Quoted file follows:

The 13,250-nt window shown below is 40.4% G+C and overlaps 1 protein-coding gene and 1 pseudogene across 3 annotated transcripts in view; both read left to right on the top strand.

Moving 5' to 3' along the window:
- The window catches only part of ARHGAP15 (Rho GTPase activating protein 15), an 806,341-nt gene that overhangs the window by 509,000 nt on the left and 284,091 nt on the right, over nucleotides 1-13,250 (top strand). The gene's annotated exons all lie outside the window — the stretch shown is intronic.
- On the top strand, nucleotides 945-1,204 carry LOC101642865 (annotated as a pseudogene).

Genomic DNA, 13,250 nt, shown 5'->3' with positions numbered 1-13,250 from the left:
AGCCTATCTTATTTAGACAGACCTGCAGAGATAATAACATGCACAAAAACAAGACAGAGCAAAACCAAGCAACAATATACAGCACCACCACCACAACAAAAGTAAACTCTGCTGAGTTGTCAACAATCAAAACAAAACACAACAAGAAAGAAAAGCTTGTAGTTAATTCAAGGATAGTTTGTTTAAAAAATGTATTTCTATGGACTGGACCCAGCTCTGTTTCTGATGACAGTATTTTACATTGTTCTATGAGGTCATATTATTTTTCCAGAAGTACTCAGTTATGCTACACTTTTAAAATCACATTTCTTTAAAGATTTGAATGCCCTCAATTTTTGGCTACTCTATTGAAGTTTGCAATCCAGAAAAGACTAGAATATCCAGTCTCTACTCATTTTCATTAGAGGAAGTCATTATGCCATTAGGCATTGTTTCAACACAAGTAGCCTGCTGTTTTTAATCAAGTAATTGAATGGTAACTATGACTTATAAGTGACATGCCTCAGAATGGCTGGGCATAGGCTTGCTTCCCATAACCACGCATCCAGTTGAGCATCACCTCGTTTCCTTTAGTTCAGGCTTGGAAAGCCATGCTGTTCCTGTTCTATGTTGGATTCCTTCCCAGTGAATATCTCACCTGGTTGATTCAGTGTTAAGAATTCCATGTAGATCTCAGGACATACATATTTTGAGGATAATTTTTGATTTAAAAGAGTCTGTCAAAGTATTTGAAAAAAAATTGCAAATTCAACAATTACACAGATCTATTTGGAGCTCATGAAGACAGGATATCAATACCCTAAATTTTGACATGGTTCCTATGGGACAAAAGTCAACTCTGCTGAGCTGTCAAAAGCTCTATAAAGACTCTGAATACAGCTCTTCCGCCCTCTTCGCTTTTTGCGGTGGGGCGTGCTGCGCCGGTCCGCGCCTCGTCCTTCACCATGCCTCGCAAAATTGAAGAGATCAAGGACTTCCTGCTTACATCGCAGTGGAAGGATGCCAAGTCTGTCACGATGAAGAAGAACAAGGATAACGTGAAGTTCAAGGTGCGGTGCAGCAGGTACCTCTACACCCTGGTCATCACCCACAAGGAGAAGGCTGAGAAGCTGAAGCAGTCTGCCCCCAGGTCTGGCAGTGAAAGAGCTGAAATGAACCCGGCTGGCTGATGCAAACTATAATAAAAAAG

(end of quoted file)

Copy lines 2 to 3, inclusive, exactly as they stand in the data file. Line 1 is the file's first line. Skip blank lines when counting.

Moving 5' to 3' along the window:
- The window catches only part of ARHGAP15 (Rho GTPase activating protein 15), an 806,341-nt gene that overhangs the window by 509,000 nt on the left and 284,091 nt on the right, over nucleotides 1-13,250 (top strand). The gene's annotated exons all lie outside the window — the stretch shown is intronic.